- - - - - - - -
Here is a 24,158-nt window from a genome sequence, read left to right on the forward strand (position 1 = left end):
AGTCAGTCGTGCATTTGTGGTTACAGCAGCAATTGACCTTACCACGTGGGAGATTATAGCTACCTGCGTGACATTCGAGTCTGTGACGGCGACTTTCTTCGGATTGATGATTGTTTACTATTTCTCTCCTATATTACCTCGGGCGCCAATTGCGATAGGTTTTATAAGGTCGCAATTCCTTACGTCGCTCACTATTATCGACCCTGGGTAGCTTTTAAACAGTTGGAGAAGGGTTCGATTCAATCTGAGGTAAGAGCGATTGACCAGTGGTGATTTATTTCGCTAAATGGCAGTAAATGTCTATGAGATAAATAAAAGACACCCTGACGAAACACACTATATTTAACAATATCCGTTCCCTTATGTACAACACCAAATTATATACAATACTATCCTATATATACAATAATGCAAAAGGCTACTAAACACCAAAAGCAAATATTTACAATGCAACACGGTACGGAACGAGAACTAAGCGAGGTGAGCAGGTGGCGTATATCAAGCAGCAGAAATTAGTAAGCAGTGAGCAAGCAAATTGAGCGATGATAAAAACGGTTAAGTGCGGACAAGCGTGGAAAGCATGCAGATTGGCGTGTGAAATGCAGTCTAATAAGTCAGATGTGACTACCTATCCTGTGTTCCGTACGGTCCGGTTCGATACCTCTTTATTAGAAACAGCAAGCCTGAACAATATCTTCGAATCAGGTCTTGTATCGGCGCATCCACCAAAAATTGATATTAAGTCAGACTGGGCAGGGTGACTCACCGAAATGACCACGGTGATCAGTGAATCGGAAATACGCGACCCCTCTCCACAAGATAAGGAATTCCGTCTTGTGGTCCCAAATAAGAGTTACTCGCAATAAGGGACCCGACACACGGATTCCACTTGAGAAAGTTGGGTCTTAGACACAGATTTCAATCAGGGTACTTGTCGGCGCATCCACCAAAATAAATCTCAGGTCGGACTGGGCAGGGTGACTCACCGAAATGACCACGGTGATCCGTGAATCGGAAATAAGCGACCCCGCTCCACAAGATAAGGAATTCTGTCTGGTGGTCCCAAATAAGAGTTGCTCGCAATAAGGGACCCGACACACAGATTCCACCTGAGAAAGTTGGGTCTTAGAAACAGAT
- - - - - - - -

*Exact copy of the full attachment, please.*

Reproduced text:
Here is a 24,158-nt window from a genome sequence, read left to right on the forward strand (position 1 = left end):
AGTCAGTCGTGCATTTGTGGTTACAGCAGCAATTGACCTTACCACGTGGGAGATTATAGCTACCTGCGTGACATTCGAGTCTGTGACGGCGACTTTCTTCGGATTGATGATTGTTTACTATTTCTCTCCTATATTACCTCGGGCGCCAATTGCGATAGGTTTTATAAGGTCGCAATTCCTTACGTCGCTCACTATTATCGACCCTGGGTAGCTTTTAAACAGTTGGAGAAGGGTTCGATTCAATCTGAGGTAAGAGCGATTGACCAGTGGTGATTTATTTCGCTAAATGGCAGTAAATGTCTATGAGATAAATAAAAGACACCCTGACGAAACACACTATATTTAACAATATCCGTTCCCTTATGTACAACACCAAATTATATACAATACTATCCTATATATACAATAATGCAAAAGGCTACTAAACACCAAAAGCAAATATTTACAATGCAACACGGTACGGAACGAGAACTAAGCGAGGTGAGCAGGTGGCGTATATCAAGCAGCAGAAATTAGTAAGCAGTGAGCAAGCAAATTGAGCGATGATAAAAACGGTTAAGTGCGGACAAGCGTGGAAAGCATGCAGATTGGCGTGTGAAATGCAGTCTAATAAGTCAGATGTGACTACCTATCCTGTGTTCCGTACGGTCCGGTTCGATACCTCTTTATTAGAAACAGCAAGCCTGAACAATATCTTCGAATCAGGTCTTGTATCGGCGCATCCACCAAAAATTGATATTAAGTCAGACTGGGCAGGGTGACTCACCGAAATGACCACGGTGATCAGTGAATCGGAAATACGCGACCCCTCTCCACAAGATAAGGAATTCCGTCTTGTGGTCCCAAATAAGAGTTACTCGCAATAAGGGACCCGACACACGGATTCCACTTGAGAAAGTTGGGTCTTAGACACAGATTTCAATCAGGGTACTTGTCGGCGCATCCACCAAAATAAATCTCAGGTCGGACTGGGCAGGGTGACTCACCGAAATGACCACGGTGATCCGTGAATCGGAAATAAGCGACCCCGCTCCACAAGATAAGGAATTCTGTCTGGTGGTCCCAAATAAGAGTTGCTCGCAATAAGGGACCCGACACACAGATTCCACCTGAGAAAGTTGGGTCTTAGAAACAGAT